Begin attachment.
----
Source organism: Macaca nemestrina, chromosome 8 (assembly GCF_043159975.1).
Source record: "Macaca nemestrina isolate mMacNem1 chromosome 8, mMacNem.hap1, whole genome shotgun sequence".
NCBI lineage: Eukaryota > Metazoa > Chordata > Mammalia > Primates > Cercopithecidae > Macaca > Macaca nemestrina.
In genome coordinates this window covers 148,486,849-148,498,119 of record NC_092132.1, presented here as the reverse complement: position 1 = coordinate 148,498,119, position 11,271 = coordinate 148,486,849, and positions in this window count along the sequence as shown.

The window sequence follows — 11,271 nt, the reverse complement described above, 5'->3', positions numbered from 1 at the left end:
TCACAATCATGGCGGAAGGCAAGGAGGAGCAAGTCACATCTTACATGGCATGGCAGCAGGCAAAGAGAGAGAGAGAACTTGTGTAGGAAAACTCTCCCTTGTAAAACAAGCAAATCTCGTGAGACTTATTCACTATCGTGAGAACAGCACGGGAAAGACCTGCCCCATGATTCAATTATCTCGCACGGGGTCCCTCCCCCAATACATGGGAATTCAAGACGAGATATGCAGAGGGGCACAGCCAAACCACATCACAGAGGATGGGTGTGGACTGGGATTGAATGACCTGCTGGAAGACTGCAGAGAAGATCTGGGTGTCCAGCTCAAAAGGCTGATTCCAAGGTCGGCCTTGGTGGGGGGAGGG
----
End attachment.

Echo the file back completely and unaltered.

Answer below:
Source organism: Macaca nemestrina, chromosome 8 (assembly GCF_043159975.1).
Source record: "Macaca nemestrina isolate mMacNem1 chromosome 8, mMacNem.hap1, whole genome shotgun sequence".
NCBI lineage: Eukaryota > Metazoa > Chordata > Mammalia > Primates > Cercopithecidae > Macaca > Macaca nemestrina.
In genome coordinates this window covers 148,486,849-148,498,119 of record NC_092132.1, presented here as the reverse complement: position 1 = coordinate 148,498,119, position 11,271 = coordinate 148,486,849, and positions in this window count along the sequence as shown.

The window sequence follows — 11,271 nt, the reverse complement described above, 5'->3', positions numbered from 1 at the left end:
TCACAATCATGGCGGAAGGCAAGGAGGAGCAAGTCACATCTTACATGGCATGGCAGCAGGCAAAGAGAGAGAGAGAACTTGTGTAGGAAAACTCTCCCTTGTAAAACAAGCAAATCTCGTGAGACTTATTCACTATCGTGAGAACAGCACGGGAAAGACCTGCCCCATGATTCAATTATCTCGCACGGGGTCCCTCCCCCAATACATGGGAATTCAAGACGAGATATGCAGAGGGGCACAGCCAAACCACATCACAGAGGATGGGTGTGGACTGGGATTGAATGACCTGCTGGAAGACTGCAGAGAAGATCTGGGTGTCCAGCTCAAAAGGCTGATTCCAAGGTCGGCCTTGGTGGGGGGAGGG